100 years ago, calling coast-to-coast was costly
The first coast-to-coast phone call was made 100 years ago this week.
And oh, how far we have come! This time, smartphones were used to snap pictures of the phone that was used to make that first call.
The historic phone call came on Jan. 25, 1915. It was part of a celebration. The Panama Canal had just been completed. And the city of San Francisco had finally recovered from the 1906 earthquake and fire. So the American Telephone and Telegraph Co. conducted a call between the city and New York. It was made just before the opening of the Panama-Pacific International Exposition and World's Fair in San Francisco.
Transmitting the human voice over 3,400 miles had been considered impossible. That's according to current AT&T California President Ken McNeely. He snapped a selfie with the old black handheld telephone.
"Fast forward to today. We hold all knowledge of human kind in the palm of our hands with smartphones. We've come a long way."
The original phones will be on display at the California Historical Society. They're part of its "City Rising: San Francisco and the 1915 World Fair" exhibition. It opens on Feb. 22.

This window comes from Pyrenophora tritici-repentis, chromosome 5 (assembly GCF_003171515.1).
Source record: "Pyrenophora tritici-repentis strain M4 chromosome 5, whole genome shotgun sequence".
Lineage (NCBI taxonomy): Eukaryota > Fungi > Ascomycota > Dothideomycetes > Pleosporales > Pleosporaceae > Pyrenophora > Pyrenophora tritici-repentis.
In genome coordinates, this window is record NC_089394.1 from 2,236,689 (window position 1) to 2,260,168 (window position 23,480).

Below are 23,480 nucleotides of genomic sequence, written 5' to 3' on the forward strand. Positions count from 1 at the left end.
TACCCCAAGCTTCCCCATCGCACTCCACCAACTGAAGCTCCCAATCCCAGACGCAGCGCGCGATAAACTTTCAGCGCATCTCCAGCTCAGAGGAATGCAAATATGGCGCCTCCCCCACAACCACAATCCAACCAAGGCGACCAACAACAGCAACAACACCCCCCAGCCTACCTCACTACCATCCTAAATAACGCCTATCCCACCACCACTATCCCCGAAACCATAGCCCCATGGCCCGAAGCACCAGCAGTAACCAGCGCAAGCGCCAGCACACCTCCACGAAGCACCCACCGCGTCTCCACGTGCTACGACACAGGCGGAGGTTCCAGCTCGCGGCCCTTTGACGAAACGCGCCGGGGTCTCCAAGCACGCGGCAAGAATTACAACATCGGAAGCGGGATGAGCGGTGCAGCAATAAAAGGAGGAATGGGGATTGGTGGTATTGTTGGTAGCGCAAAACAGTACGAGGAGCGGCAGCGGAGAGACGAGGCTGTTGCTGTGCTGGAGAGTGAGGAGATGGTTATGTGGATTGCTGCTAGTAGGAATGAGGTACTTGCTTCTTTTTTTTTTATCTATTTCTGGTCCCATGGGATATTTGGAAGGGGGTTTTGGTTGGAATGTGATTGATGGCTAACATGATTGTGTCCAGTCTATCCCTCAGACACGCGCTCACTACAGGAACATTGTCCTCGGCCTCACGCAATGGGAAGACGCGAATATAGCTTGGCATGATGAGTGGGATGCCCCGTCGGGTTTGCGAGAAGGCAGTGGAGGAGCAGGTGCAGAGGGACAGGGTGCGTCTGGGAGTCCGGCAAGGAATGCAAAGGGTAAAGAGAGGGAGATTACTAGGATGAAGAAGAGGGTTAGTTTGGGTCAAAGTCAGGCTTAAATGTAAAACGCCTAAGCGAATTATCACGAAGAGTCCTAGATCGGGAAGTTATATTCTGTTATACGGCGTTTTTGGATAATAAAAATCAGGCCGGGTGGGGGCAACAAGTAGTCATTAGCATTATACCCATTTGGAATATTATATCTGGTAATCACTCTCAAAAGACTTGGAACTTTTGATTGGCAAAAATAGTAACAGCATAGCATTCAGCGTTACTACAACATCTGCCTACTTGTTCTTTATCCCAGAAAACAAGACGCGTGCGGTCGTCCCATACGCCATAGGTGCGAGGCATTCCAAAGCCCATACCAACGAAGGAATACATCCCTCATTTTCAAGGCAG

That first call was made by Alexander Graham Bell in New York. He called his assistant, Thomas Watson, who was attending the World's Fair in San Francisco. Bell had invented the phone a few decades earlier.
Listening in was President Woodrow Wilson in Washington. Theodore Vail, then president of American Telephone and Telegraph Co. in Georgia listened in too.
According to the transcript of that call, Bell's first words were "Ahoy! Ahoy! Mr. Watson, are you there? Do you hear me?"
Watson replied, "Yes, Mr. Bell, I hear you perfectly."
The call lasted about 3 1/2 hours. They kept the line open for a series of conversations. And unlike today, there was no such thing as unlimited talk time for a set price.
The cost of a three-minute, coast-to-coast call in 1915 was about $20. That is about $500 in current dollars.
California Historical Society Executive Director Anthea Hartig described the coast-to-coast achievement. She said it took four years to create the infrastructure. It also took more than 5 million pounds of material to build the coast-to-coast phone line.
Actually, it represented almost 7,000 miles of telephone wire to connect these places. We think we're so modern. We participate in conference calls but they were doing that in 1915," she said.
Hartig said Bell was a visionary. He wanted to push technology as far as possible.
"I think that he would be delighted and amazed to think that we have the world in our palms," she said.
Critical thinking challenge: Why did this first transcontinental call last for over three hours?